The Dell Inspiron Mini 10's screen features edge-to-edge glass, a classy looking touch found on the latest MacBooks - and recalling the same nightmares when used in daylight or overhead-lit conditions.
We looked at a Dell Inspiron Mini 10 model sold by PC World, which uses a lower power version of the Intel Atom processor: 1.33GHz instead of the original 1.6GHz. Another step away from the norm is a new system controller (US15W) and GMA 500 graphics, designed to work with the new Z-Series Atoms and draw less power.
In general trim, the Dell Inspiron Mini 10 has few other surprises, packing three USB ports, an SD Card slot, webcam, ethernet and audio in/out sockets.
But the change of graphics system has allowed a useful upgrade in the shape of an HDMI video output. Most netbooks use VGA analogue out, so when you do want to expand a limited screen with an external monitor, you must make do with fuzzy, soft-focused pictures; the Dell Inspiron Mini 10 meanwhile gives super-sharp rendering on an external screen. The new chip is also supposed to facilitate high-definition video playback. In our tests, though, it struggled with 720p video, let alone 1080p material.
While the 16:9 widescreen has even less space than usual with its 576 horizontal lines, but it's possible to synthesise a 1024x768 mode in XP's Display Properties. This may makes for poor quality and a distorted aspect picture, but it does at least allow you to see OK confirmation boxes in certain software installation routines.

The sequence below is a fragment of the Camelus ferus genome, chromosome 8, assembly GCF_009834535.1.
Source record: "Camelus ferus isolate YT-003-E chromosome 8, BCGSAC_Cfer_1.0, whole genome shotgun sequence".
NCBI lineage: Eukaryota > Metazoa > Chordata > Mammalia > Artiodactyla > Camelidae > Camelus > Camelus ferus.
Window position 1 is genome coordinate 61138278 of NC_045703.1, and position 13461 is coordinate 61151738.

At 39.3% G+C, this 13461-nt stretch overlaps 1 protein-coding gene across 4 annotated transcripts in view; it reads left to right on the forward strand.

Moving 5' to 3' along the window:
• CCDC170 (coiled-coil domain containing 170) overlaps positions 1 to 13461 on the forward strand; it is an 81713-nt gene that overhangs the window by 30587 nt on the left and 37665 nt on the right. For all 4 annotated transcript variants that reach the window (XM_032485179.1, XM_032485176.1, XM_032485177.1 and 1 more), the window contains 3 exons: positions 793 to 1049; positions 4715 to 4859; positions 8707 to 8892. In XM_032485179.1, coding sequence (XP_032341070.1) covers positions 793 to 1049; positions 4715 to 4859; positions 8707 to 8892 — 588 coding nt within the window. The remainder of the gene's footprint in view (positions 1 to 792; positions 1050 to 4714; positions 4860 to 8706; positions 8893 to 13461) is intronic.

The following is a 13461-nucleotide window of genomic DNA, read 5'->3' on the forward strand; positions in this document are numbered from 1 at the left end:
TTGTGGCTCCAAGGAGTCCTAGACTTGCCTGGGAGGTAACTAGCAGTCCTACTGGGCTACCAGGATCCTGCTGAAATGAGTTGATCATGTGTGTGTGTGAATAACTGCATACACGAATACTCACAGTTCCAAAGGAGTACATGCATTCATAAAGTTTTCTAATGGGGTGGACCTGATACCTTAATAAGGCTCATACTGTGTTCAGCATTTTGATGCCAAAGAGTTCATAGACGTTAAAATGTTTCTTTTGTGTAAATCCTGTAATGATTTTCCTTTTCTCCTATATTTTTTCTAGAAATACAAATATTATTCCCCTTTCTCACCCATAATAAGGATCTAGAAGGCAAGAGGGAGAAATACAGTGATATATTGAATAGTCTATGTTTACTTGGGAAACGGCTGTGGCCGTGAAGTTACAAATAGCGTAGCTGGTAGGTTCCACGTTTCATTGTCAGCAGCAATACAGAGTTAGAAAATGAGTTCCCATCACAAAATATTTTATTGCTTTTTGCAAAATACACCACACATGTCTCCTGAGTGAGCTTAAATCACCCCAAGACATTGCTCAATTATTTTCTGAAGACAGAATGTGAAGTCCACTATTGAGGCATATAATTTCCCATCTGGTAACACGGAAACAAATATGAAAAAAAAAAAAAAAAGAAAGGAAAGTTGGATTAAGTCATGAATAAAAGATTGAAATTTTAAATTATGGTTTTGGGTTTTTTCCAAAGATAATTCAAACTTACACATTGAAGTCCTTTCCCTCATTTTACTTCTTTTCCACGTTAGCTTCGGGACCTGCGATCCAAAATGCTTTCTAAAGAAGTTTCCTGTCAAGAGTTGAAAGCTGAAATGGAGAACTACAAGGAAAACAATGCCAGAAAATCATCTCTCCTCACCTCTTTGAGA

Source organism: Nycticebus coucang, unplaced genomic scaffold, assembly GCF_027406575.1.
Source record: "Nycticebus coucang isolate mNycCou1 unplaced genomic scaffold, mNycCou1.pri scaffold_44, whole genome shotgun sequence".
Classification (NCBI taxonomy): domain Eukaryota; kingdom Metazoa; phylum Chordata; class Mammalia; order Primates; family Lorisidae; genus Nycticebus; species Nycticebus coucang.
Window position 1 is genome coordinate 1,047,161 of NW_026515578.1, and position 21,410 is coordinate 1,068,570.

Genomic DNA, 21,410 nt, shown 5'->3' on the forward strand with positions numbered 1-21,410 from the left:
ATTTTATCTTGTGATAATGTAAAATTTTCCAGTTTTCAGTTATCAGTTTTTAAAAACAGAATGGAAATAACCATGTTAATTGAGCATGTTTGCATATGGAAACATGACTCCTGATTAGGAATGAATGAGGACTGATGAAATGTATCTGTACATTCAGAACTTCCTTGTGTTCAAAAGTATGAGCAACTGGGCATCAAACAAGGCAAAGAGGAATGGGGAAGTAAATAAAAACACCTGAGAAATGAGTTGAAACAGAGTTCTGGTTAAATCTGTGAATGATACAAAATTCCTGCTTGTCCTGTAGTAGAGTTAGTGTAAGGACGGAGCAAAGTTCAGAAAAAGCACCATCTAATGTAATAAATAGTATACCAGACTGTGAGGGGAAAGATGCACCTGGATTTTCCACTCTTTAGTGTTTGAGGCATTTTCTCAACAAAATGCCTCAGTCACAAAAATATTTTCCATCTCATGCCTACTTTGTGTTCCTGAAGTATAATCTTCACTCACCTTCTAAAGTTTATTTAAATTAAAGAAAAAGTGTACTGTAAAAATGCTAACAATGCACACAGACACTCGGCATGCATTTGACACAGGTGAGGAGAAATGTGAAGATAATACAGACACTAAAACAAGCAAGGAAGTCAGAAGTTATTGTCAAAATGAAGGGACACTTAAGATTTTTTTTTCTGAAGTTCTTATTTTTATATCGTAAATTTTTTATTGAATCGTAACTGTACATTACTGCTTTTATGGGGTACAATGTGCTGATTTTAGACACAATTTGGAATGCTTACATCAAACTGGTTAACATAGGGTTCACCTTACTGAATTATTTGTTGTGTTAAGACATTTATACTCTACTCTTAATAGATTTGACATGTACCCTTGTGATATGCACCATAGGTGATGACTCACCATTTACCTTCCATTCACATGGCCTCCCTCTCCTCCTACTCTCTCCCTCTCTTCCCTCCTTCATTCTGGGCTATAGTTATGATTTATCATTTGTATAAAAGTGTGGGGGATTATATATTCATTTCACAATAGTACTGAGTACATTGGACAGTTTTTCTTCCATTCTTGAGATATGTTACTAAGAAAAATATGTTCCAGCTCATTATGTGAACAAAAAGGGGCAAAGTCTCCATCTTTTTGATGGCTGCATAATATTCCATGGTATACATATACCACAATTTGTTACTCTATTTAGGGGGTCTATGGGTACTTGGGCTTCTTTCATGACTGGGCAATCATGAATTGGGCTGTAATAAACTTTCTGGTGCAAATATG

Where the previous generation of Intel integrated graphics were a non-starter for 3D gaming, the new GMA 500 proved unable to even get into the paddock. An Intel X3100, for example, can just muster 2fps in our basic FEAR games test; the Dell Inspiron Mini 10 wouldn't get as far as loading the game.
Another neat touch on the Dell Inspiron Mini 10, with another nod to Apple, is the pivoting trackpad. Instead of individual left/right click buttons below the touch area, Dell has made the entire pad hinged at the back - and with left and right clicks available by aiming for the respective corners. It's not truly multi-touch as per Apple designs, but you can use the useful two-finger scroll to move pages up and down and side-to-side. We found this setup still one of the finest trackpads on any netbook yet.
The Dell Inspiron Mini 10's keyboard is also one of the better examples of the breed, showing wide, almost-flat keys that fall well below the typist's touch. Whereas the Dell Mini 9 had to forsake the F-key row, the 10 has the keys in place, making extra functions such as volume, brightness, and even battery status readily available.
Despite the lower the low-power processor, we recorded a WorldBench 6 score of 35, comparable to that found on 1.6GHz Atom netbooks. Battery life disappointed though, at only three hours (183 minutes) in MobileMark 2007 Productivity, with all wireless switched off; and just 163 minutes with Wi-Fi active.